The district court did not decide whether Defendants had made false material statements or omissions of fact. Instead, the court simply held that the allegations in the complaint did not give rise to a strong inference that Defendants acted with the intent to defraud or recklessness, as required by the Private Securities Litigation Reform Act. The district court accordingly granted Defendants' motion to dismiss.
We review the district court's dismissal de novo, applying the same standards as the district court. Because Plaintiffs' claims are based on Section 10b of the Securities Exchange Act, they are governed by the Private Securities Litigation Reform Act, which was passed in 1995 as part of “ ‘a bipartisan effort to curb abuse in private securities lawsuits.’ “ City of Phila. v. Fleming Cos., Inc., 264 F.3d 1245, 1258 (10th Cir.2001) (quoting Greebel v. FTP Software, Inc., 194 F.3d 185, 191 (1st Cir.1999)). “The PSLRA thus mandates a more stringent pleading standard for securities fraud actions in general, and for scienter allegations in particular .” Id. A plaintiff alleging securities fraud under Section 10b “bears a heavy burden at the pleading stage” and must allege that:
(1) the defendant made an untrue or misleading statement of material fact, or failed to state a material fact necessary to make statements not misleading; (2) the statement complained of was made in connection with the purchase or sale of securities; (3) the defendant acted with scienter, that is, with intent to defraud or recklessness; (4) the plaintiff relied on the misleading statements; and (5) the plaintiff suffered damages as a result of his reliance.
In re Level 3 Commc'ns, Inc. Sec. Litig., 667 F.3d 1331, 1333 (10th Cir.2012). These allegations must be made with specificity: a complaint alleging a violation of Section 10(b) must “specify each statement alleged to have been misleading, the reason or reasons why the statement is misleading, and, if an allegation regarding the statement or omission is made on information and belief the complaint shall state with particularity all facts on which that belief is formed.” 15 U.S.C. § 78u–4(b)(1). The complaint must also “state with particularity facts giving rise to a strong inference” that the defendant made the identified statement with the requisite level of scienter. 15 U.S.C. § 78u–4(b)(2)(A).
“[T]o establish scienter in a securities fraud case alleging non-disclosure of potentially material facts, the plaintiff must demonstrate: (1) the defendant knew of the potentially material fact, and (2) the defendant knew that failure to reveal the potentially material fact would likely mislead investors.” Fleming, 264 F.3d at 1261. “The requirement of knowledge in this context may be satisfied under a recklessness standard by the defendant's knowledge of a fact that was so obviously material that the defendant must have been aware both of its materiality and that its non-disclosure would likely mislead investors.” Id. For the scienter element to be met, “the important issue ․ is not whether Defendants knew the underlying facts, but whether Defendants knew that not disclosing the [underlying facts] posed substantial likelihood of misleading a reasonable investor.” Id. at 1264 (emphasis omitted). Moreover, the Supreme Court has held that “in determining whether the pleaded facts give rise to a ‘strong’ inference of scienter, the court must take into account plausible opposing inferences.” Tellabs, Inc. v. Makor Issues & Rights, Ltd., 551 U.S. 308, 323, 127 S.Ct. 2499, 168 L.Ed.2d 179 (2007). The Supreme Court further explained:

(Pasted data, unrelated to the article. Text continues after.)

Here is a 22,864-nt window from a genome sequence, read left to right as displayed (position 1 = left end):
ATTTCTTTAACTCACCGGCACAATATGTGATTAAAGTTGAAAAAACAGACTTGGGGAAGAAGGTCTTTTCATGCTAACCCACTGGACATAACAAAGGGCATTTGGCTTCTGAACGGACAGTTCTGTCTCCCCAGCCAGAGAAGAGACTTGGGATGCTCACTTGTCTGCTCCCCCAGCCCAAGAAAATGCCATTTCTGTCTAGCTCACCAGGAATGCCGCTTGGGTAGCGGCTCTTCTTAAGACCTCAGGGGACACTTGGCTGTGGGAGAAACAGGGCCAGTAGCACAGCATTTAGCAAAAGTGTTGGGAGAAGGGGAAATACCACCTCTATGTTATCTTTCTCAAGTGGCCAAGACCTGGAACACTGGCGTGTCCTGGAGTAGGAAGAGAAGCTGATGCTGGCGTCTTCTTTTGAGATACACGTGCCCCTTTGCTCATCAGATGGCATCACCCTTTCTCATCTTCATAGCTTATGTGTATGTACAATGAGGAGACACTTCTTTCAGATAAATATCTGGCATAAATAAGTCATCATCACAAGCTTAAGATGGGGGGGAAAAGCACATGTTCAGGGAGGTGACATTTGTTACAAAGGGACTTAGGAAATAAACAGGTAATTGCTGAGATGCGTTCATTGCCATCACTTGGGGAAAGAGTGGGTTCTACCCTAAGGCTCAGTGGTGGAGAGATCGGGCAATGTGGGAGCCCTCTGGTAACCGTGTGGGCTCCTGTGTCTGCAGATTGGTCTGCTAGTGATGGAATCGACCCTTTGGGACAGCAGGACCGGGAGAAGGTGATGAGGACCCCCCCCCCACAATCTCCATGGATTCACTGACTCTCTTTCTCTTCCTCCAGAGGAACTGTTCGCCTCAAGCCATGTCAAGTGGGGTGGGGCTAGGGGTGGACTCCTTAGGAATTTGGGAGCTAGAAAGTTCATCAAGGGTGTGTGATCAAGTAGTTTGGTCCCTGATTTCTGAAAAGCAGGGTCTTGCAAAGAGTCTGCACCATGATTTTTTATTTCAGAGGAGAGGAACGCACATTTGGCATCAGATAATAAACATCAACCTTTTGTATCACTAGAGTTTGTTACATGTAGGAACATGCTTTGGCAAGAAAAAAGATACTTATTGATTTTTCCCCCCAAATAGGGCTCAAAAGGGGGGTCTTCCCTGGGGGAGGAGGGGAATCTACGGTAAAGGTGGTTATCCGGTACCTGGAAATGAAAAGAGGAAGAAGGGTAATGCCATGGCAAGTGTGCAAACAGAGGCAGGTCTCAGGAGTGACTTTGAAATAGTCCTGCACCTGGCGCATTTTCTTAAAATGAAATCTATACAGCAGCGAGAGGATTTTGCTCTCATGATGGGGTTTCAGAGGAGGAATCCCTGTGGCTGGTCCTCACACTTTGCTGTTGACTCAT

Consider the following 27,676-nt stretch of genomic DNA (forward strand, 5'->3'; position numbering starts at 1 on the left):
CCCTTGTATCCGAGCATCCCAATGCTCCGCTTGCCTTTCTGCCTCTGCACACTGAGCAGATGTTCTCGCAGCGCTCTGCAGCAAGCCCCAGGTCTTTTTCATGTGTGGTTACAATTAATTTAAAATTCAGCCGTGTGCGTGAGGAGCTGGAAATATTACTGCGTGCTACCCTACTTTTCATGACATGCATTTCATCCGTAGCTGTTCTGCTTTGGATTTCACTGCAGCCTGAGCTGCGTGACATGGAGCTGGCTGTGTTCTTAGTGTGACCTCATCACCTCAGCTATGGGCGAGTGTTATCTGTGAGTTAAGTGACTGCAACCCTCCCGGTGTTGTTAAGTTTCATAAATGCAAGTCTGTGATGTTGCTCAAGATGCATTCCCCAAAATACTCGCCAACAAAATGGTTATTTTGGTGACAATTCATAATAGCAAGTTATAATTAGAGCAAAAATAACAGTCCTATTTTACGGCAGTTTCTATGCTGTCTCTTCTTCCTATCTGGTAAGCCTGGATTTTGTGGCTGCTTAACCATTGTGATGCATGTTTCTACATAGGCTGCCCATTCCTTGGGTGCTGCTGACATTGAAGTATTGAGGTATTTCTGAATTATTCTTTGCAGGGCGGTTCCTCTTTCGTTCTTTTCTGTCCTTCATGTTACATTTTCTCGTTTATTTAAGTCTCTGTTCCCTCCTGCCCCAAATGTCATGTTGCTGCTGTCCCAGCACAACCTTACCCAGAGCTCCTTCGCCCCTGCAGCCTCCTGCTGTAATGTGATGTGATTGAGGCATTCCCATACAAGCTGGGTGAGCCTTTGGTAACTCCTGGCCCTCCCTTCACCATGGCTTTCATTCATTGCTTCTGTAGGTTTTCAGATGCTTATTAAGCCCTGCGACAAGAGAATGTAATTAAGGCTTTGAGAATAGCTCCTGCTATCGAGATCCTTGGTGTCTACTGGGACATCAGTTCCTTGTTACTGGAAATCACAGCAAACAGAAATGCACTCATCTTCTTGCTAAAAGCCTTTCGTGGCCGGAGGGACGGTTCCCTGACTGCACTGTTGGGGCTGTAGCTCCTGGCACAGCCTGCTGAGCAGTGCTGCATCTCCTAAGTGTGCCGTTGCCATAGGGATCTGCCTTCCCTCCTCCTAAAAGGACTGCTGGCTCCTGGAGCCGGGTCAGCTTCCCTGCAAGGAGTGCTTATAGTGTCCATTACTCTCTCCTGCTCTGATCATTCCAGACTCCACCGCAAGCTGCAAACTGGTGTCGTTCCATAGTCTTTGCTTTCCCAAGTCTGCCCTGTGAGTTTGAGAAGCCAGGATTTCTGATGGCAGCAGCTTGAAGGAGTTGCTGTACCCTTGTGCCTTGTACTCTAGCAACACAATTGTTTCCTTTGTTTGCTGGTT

To determine whether the plaintiff has alleged facts that give rise to the requisite “strong inference” of scienter, a court must consider plausible, nonculpable explanations for the defendant's conduct, as well as inferences favoring the plaintiff. The inference that the defendant acted with scienter need not be irrefutable, i.e., of the “smoking-gun” genre, or even the “most plausible of competing inferences”․ Yet the inference of scienter must be more than merely “reasonable” or “permissible”—it must be cogent and compelling, thus strong in light of other explanations. A complaint will survive, we hold, only if a reasonable person would deem the inference of scienter cogent and at least as compelling as any opposing inference one could draw from the facts alleged.
Id. at 323–24. We must consider all of the facts collectively to determine whether the scienter standard has been satisfied. Id . at 322–23.